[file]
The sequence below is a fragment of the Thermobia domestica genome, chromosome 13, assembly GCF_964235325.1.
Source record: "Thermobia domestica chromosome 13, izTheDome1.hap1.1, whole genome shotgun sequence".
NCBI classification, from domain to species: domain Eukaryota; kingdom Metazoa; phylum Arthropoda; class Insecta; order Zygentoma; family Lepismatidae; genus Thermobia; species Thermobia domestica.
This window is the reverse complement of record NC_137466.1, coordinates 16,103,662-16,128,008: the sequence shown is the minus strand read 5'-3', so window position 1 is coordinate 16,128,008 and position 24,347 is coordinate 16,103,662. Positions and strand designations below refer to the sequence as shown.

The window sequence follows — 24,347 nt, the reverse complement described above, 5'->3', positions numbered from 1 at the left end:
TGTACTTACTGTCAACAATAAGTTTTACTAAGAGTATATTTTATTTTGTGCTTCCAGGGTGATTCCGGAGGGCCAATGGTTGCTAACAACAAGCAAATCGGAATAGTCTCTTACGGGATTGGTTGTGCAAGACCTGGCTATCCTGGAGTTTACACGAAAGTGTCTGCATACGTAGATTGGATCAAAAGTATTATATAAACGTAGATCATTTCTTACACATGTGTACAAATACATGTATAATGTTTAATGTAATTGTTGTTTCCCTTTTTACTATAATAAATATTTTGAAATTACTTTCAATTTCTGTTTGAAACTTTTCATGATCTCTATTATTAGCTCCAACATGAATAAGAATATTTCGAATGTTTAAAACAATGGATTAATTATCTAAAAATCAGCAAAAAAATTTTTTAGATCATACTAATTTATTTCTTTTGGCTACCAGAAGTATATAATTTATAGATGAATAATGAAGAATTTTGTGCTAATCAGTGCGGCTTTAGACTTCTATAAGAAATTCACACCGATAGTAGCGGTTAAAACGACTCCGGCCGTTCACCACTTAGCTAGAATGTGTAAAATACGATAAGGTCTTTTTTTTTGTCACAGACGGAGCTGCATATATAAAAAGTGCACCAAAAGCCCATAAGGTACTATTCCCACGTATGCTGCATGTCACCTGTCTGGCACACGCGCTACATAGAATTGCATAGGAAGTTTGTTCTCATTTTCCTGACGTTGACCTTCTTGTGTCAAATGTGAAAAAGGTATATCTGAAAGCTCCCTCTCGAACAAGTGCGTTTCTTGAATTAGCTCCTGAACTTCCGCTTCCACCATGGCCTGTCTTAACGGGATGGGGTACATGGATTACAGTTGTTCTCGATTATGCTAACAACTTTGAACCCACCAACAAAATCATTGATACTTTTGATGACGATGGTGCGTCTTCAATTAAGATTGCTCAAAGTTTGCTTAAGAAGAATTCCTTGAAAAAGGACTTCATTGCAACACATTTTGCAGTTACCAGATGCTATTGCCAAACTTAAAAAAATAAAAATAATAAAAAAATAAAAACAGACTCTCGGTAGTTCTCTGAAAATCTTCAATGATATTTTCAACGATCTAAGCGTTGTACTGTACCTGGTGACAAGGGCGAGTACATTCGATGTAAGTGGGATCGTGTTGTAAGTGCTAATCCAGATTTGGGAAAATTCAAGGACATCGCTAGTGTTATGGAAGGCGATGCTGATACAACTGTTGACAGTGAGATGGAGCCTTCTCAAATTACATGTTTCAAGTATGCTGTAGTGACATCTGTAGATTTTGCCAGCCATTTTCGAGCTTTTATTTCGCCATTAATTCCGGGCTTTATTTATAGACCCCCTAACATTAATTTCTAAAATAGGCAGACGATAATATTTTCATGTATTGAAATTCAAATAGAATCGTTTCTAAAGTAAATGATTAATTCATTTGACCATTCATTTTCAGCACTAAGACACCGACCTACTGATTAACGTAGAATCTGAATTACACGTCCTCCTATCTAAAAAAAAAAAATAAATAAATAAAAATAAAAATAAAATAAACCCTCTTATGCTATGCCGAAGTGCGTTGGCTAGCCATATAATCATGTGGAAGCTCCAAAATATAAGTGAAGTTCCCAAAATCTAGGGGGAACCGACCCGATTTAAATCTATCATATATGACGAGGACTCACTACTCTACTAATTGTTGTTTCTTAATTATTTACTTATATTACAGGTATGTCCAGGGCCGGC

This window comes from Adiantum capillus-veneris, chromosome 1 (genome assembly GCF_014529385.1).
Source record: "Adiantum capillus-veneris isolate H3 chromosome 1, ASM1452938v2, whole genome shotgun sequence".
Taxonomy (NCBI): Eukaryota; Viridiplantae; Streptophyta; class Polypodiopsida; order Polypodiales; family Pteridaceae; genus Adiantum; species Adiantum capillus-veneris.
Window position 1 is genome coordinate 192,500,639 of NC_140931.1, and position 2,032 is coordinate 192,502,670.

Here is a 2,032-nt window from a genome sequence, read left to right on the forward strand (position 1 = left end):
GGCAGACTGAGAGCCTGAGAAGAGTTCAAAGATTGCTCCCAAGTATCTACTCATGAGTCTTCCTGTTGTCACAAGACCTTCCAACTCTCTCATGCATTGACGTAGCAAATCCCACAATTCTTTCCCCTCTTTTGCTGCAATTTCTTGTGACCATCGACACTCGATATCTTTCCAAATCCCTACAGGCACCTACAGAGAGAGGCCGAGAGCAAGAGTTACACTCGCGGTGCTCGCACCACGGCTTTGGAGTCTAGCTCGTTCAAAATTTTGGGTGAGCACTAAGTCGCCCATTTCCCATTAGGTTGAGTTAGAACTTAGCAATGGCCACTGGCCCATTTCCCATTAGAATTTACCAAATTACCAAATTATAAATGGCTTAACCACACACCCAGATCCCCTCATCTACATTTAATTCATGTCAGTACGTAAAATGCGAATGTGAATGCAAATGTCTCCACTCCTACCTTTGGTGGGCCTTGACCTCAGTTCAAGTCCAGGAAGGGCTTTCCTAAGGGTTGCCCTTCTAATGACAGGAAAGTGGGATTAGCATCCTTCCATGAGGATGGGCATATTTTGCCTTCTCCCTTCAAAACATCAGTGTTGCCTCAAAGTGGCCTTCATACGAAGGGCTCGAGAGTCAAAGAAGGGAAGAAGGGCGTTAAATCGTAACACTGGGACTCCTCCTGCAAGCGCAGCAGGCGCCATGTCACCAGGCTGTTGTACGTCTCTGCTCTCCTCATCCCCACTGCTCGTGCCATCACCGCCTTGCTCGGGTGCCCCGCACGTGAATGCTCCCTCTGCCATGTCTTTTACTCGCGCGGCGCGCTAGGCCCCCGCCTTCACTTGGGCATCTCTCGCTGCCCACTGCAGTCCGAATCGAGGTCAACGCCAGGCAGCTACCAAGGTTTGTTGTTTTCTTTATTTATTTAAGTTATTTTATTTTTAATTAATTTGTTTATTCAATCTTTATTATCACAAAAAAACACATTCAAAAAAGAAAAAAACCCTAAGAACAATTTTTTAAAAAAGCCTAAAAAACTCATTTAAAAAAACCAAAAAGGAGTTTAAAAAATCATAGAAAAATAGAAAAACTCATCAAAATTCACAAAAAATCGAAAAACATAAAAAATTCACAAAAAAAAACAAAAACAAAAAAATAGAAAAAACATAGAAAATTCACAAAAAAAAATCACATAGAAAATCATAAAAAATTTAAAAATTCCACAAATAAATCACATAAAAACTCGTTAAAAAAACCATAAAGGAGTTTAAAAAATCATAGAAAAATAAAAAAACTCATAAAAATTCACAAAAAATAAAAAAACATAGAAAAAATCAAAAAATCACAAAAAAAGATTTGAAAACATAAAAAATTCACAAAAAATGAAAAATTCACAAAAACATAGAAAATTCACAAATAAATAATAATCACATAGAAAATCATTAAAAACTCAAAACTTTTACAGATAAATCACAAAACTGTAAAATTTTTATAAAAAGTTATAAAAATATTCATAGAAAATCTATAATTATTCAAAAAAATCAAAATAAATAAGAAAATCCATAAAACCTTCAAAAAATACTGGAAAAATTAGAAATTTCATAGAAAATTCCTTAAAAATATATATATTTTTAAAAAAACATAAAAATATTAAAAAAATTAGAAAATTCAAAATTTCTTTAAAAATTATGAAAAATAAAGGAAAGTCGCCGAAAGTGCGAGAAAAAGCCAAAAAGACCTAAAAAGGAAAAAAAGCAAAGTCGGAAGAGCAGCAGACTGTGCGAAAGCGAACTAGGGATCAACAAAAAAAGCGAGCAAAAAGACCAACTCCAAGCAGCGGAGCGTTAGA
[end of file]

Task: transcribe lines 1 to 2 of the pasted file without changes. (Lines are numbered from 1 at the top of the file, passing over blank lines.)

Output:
The sequence below is a fragment of the Thermobia domestica genome, chromosome 13, assembly GCF_964235325.1.
Source record: "Thermobia domestica chromosome 13, izTheDome1.hap1.1, whole genome shotgun sequence".